IT is an indispensable component of a successful venture. Most of the prospering businesses running stores, also run online.
The dependence on IT, to run a business, is expurgating business-overheads and other avoidable expenses but has brought forth the need to set up data centers to store the colossal bytes of data generated each day.
There are more than 400 data centers in India alone, accounting for an approximate 9 % of the world’s data centers.
While the majority of enterprises choose to outsource their data centers, a few still maintain it in-house. Maintaining an in-house data center offers more control and liberty but comes with its own set of challenges.
In this article, we will have an entry-level but suffice discussion on the challenges of maintaining a data center.
Data centers are segmented into 6 security layers with security scaling up a level with every layer.
The Perimeter is the first level of defense and keeps curious intruders away.
A Clear Zone separates the main building with the perimeter ensuring that there is sufficient time for the ground staff to respond to intrusions.
Facade and Reception together comprise the third level of security, and Service Corridor the fourth.
The Data Hall and the Data Cabinets are the end levels of security. Installed with various security checks like retina scanner, fingerprint scanner, and virtual Id check, these are the most tightly-secured layer among all.
Physical theft is not the only fear surrounding data theft. Data can also be stolen through cyber attacks. The data centers need to deploy enough tactics and filters to screen out suspicious traffic that could lead to data compromise.
Fast-changing business needs -such as mergers and acquisitions, bifurcation and diversification- necessitate network migration.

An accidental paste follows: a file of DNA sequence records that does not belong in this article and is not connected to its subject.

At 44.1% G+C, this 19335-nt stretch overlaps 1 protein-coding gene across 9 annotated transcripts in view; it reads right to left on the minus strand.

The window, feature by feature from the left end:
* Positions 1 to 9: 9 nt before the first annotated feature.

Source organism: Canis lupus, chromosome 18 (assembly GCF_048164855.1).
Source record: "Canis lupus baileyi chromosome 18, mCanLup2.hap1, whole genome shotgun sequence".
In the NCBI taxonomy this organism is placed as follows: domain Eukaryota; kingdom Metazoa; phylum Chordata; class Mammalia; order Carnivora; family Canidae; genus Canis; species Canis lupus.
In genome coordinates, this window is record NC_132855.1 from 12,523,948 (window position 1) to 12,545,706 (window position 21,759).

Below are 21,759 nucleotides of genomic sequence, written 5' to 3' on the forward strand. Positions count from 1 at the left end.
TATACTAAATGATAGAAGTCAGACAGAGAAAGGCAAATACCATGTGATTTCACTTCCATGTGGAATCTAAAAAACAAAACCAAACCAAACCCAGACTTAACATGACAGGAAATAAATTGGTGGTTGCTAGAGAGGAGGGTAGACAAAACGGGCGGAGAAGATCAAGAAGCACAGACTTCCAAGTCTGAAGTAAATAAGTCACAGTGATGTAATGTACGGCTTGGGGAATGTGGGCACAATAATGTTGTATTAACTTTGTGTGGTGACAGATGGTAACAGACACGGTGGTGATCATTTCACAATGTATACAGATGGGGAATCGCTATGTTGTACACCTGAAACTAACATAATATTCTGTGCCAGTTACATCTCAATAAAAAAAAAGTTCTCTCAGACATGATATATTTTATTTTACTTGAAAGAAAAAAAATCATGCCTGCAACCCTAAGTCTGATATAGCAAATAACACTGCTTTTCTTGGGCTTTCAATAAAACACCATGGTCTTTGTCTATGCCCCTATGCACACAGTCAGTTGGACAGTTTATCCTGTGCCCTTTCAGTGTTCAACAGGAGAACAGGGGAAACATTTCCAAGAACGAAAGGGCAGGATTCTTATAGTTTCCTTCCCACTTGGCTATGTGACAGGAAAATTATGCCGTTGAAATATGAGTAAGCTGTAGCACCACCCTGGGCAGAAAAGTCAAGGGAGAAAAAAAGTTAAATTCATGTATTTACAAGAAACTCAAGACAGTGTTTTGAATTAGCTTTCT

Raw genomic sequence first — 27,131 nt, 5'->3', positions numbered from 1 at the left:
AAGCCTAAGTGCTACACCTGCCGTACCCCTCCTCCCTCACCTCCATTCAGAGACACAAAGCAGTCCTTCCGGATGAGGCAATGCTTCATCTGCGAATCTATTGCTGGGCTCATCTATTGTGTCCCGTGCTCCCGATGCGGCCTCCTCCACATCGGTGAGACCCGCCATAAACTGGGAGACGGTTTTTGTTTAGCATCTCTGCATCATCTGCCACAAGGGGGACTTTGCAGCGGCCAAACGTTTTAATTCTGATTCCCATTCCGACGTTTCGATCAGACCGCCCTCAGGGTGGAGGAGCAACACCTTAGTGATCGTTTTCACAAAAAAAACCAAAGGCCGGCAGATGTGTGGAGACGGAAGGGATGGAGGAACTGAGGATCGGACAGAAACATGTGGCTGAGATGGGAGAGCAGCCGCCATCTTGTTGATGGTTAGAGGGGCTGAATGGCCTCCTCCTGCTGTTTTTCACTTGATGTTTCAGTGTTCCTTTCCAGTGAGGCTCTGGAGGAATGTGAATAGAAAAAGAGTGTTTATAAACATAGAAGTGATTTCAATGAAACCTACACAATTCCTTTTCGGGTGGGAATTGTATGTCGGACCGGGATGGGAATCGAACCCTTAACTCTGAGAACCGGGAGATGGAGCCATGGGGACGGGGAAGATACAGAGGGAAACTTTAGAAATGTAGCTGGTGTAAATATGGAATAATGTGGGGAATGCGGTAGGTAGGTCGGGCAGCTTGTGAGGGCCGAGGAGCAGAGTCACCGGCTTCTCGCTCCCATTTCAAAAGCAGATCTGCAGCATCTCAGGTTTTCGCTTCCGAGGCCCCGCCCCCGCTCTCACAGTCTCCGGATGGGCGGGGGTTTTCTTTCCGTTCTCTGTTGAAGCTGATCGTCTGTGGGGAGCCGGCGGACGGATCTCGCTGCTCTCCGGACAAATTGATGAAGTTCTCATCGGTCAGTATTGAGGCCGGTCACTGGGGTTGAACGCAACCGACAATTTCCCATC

Network migration accounts for 70 % downtime on a network. Migration not only results in data loss but also renders the data vulnerable to attack. To evade the consequences arising out of unplanned and indecorous migration, data centers have started prioritizing data. The low priority data is the first to be relocated as it helps eliminate the possibility of losing business-critical data, at just the beginning of the migration.
The truth of the fact is no migrating strategy is resilient enough. Even if the data center assures a zero-downtime migration, the possibility of data loss- however small or intangible- always remains.
Ironically, Power that runs a data center also poses as its biggest challenge. The concern encircling power (electricity) is that it is not clean, but very frequent to voltage oscillations and that too is not at all predictable. Even short outages for as little as 1/50th of a second can cause the IT systems to go down for minutes and in cases, even hours.
Generators and power backups prove to be a big help but at times- of a complete outage- may take some time to bring operations to wheels.
Data facilities need just an adequate amount of power for the highest efficiency. Just a fraction less than the ideal power can cause substantial downtime, while a fraction in excess will cause enormous overhead power expense.
Server components dissipate an enormous amount of heat to the surroundings. It is essential to not only maintain the right temperature but also to establish an equally important equilibrium with correct moisture. Too low a temperature fuels the risk of increased condensation which may cause the metal components to rust. Too high a temperature will fail to effectively cool the hardware; thus, driving the risk of server failure.
Exhausts are a vital part of the Environment Control System. Exhaust eases scavenging of hot air by the incoming cold air. Proper elimination and induction of hot and cold air, respectively, will ensure the required temperature is consistently maintained. The arrangement of racks is also a key factor underlying the swift circulation of cool air over the hardware. Racks cramped with too many cables, or overcrowded with too little space between servers will hinder the flow of air from its ends.
Operations and Performance Management
The unique tactical operations that are run in a data center require infrastructure for the data system management process. A facility is only as good as its management. The management carefully monitors and regulates the assets in a data center and is liable to maintain the correct environmental conditions all round-the-clock.